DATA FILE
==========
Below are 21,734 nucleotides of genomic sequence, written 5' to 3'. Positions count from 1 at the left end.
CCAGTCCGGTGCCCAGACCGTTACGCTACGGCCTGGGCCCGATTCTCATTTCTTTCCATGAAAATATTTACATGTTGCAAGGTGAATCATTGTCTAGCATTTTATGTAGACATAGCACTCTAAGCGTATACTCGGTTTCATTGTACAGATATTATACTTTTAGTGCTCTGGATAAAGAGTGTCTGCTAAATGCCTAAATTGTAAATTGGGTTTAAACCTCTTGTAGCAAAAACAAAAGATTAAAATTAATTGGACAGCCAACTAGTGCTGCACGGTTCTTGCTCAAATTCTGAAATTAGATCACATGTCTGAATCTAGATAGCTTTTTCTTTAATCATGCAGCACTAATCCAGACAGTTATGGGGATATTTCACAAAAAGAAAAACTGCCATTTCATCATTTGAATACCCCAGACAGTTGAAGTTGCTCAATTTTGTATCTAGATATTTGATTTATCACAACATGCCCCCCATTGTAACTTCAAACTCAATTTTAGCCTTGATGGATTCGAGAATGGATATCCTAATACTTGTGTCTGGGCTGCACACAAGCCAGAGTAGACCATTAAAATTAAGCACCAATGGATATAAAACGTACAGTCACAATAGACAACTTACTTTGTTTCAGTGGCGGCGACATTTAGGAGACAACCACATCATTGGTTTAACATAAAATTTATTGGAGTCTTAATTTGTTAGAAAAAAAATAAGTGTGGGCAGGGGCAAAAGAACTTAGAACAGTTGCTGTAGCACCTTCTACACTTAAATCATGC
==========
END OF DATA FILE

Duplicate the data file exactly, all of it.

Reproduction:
Below are 21,734 nucleotides of genomic sequence, written 5' to 3'. Positions count from 1 at the left end.
CCAGTCCGGTGCCCAGACCGTTACGCTACGGCCTGGGCCCGATTCTCATTTCTTTCCATGAAAATATTTACATGTTGCAAGGTGAATCATTGTCTAGCATTTTATGTAGACATAGCACTCTAAGCGTATACTCGGTTTCATTGTACAGATATTATACTTTTAGTGCTCTGGATAAAGAGTGTCTGCTAAATGCCTAAATTGTAAATTGGGTTTAAACCTCTTGTAGCAAAAACAAAAGATTAAAATTAATTGGACAGCCAACTAGTGCTGCACGGTTCTTGCTCAAATTCTGAAATTAGATCACATGTCTGAATCTAGATAGCTTTTTCTTTAATCATGCAGCACTAATCCAGACAGTTATGGGGATATTTCACAAAAAGAAAAACTGCCATTTCATCATTTGAATACCCCAGACAGTTGAAGTTGCTCAATTTTGTATCTAGATATTTGATTTATCACAACATGCCCCCCATTGTAACTTCAAACTCAATTTTAGCCTTGATGGATTCGAGAATGGATATCCTAATACTTGTGTCTGGGCTGCACACAAGCCAGAGTAGACCATTAAAATTAAGCACCAATGGATATAAAACGTACAGTCACAATAGACAACTTACTTTGTTTCAGTGGCGGCGACATTTAGGAGACAACCACATCATTGGTTTAACATAAAATTTATTGGAGTCTTAATTTGTTAGAAAAAAAATAAGTGTGGGCAGGGGCAAAAGAACTTAGAACAGTTGCTGTAGCACCTTCTACACTTAAATCATGC